When my brother and I were children, my mother would always attempt to settle our little spats by saying, "You both have the right to be wrong." Now, in the spirit of that sort of childish conceit that is especially magnified after one has just been contending with one's younger brother, I didn't understand what she said, and didn't much care to understand. But in the past two years or so, my eyes have been in the process of being opened by our Lord, sometimes in spite of me, and other times with my whole heart in it. I see now what it means to have the right to be wrong.
In Corinthians, there is a verse in chapter 6 that goes something like this: "Now therefore there is utterly a fault among you, because ye go to law one with another. Why do ye not rather take wrong? why do ye not rather suffer yourselves to be defrauded?" And that last line, why do ye not rather suffer yourselves to be defrauded? has been running through my head ever since I returned from my trip to London. Why, as Christians, do we hold so tightly to our "right" to win the argument? There is but one source from which this spirit flows: self-love. But so quickly we forget that we have been freed by the precious blood of Christ from the spirit of self-love! We have the Son of God Himself, the consummate Being of self-giving Love living in our hearts, and yet we allow our unrenewed minds to persist in the pride of always having to be right.
We say to others, "Read this Gospel tract; this News will change your life," or, "Let me tell you about a man named Jesus Christ; He is the one Who can turn your life around," and yet we "Christians" ourselves, who have already experienced this life-change do not exhibit the transforming Word we so often press on others!
Living rightly will be of no effect if one cannot love and suffer oneself to be defrauded. An exemplary life is but an eyesore if one always has to be right. As it says in James, Mercy triumphs over judgment. It may be true of us that we never swear, and abstain from media with corrupt content, and always tell the truth, and be transparent about our sins, and do all the right "Christianly" things, but if we cannot handle being wrong, it is of no worth. I am not saying that the commandments themselves found in the Bible are worthless. No indeed, the commandments are there for our benefit! But they are worthless if one performs them without the ability to admit one is wrong. Because to admit being wrong is to love someone more than yourself.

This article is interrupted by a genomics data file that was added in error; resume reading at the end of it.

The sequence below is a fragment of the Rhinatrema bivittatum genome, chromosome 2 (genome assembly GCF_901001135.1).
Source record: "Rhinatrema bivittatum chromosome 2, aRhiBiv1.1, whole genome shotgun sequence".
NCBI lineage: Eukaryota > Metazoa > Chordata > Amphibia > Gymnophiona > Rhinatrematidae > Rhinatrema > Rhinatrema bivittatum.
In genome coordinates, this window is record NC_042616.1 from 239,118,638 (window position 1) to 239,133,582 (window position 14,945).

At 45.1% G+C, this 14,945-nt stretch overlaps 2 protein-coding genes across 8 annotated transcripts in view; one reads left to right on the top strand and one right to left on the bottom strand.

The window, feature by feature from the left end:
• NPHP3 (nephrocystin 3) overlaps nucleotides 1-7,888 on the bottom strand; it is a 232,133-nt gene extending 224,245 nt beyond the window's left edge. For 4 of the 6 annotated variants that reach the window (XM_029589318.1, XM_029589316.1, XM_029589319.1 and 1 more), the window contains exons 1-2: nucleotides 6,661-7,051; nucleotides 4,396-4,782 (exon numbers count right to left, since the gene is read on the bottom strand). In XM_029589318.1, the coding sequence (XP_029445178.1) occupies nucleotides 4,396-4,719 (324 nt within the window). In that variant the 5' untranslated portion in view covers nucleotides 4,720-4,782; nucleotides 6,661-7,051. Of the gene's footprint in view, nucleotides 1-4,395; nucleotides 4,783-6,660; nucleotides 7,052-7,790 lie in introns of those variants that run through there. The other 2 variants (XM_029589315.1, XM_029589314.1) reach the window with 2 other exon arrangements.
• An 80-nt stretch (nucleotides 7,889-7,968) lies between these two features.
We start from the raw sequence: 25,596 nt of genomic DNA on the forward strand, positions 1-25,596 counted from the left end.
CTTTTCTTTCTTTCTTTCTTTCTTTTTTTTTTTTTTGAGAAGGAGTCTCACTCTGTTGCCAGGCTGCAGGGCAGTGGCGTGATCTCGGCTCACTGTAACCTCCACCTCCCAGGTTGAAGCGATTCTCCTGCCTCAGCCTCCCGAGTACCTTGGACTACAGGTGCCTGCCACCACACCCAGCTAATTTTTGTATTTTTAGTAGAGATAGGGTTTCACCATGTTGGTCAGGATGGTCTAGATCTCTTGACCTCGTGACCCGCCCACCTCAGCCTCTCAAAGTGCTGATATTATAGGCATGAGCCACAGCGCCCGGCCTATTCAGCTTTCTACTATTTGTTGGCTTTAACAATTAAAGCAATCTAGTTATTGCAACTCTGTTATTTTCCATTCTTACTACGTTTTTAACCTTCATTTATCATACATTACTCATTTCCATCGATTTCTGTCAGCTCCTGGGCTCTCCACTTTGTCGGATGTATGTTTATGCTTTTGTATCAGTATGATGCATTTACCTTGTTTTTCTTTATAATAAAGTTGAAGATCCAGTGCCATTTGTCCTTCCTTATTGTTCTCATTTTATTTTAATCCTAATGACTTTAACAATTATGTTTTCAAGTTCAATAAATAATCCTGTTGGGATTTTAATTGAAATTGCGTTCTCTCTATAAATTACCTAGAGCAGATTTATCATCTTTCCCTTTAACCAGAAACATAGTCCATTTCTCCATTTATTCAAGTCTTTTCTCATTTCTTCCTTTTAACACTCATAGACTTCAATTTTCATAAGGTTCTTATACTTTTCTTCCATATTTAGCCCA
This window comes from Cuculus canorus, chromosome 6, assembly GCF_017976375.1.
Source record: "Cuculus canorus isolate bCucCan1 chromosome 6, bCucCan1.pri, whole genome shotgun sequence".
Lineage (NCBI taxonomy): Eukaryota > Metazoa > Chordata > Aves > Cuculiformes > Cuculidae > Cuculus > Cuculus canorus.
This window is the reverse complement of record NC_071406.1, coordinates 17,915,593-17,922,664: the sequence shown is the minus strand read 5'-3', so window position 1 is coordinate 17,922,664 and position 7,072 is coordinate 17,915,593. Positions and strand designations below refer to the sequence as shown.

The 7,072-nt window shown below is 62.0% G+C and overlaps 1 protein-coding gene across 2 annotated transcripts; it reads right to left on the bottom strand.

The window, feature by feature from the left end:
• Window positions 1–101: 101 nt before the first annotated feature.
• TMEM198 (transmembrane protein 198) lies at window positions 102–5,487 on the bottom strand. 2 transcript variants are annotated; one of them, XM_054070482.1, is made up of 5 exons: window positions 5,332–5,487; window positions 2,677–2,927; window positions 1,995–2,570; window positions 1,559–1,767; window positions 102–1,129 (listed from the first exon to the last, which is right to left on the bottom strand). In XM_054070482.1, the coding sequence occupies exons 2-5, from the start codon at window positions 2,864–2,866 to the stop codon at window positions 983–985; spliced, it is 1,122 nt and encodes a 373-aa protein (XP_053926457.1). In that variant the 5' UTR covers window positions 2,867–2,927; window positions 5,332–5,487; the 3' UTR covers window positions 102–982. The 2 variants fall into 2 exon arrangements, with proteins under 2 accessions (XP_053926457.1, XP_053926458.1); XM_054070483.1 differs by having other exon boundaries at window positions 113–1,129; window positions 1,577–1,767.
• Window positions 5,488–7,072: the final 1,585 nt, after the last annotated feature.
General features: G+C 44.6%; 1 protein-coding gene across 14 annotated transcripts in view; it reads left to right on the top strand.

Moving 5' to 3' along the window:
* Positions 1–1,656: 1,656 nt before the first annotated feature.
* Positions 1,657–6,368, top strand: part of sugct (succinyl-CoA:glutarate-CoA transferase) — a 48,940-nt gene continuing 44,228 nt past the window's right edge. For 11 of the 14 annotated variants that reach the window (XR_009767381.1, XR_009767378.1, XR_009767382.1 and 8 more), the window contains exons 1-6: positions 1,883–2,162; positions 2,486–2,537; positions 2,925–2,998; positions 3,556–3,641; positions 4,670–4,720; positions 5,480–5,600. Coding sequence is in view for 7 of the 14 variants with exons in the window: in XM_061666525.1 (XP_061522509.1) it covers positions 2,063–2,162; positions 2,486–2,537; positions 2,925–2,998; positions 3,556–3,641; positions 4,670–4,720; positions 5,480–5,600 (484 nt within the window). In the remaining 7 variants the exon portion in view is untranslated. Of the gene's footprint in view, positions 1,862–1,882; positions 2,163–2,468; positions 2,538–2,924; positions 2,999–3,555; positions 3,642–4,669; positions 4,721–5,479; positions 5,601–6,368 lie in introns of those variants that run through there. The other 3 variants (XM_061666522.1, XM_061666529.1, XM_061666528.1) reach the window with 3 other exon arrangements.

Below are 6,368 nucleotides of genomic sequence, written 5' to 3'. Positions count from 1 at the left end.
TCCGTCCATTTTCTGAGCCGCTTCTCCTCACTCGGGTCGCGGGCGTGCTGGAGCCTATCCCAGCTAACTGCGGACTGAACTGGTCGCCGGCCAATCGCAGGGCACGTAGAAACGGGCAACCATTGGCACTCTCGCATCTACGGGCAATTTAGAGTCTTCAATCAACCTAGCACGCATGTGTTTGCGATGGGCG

Can you attain that? Can you love someone more than yourself? "Peradventure for a good man some would even dare to die," but as soon as a man crosses us and makes us look as if we are wrong, or that we are less than perfect, our pathetic human love is snuffed cold and unrighteous anger quickly takes its place. No, we cannot attain that, but we must be willing to allow Christ out of us, Who can love more than Himself. After all, He died for you and me. We are not even very good people.
"If thou wilt be perfect, go and sell that thou hast, and give to the poor, and thou shalt have treasure in heaven: and come and follow me," says Jesus to the young rich man who insisted he had kept all the commandments since his youth. "Come and follow me," says Jesus, but to do that, that young rich man has to not only sell possessions, but any rights and respect he had garnered in the world. And away he went, sadly. It is no different for us. To follow Christ, we must deny ourselves daily, especially our right to win the argument. Let us not turn away sadly.
Credit is due to Paster David Gibbs for inspiring me to finally post this.
1 Corinthians 6:7
1 Corinthians 13:1-3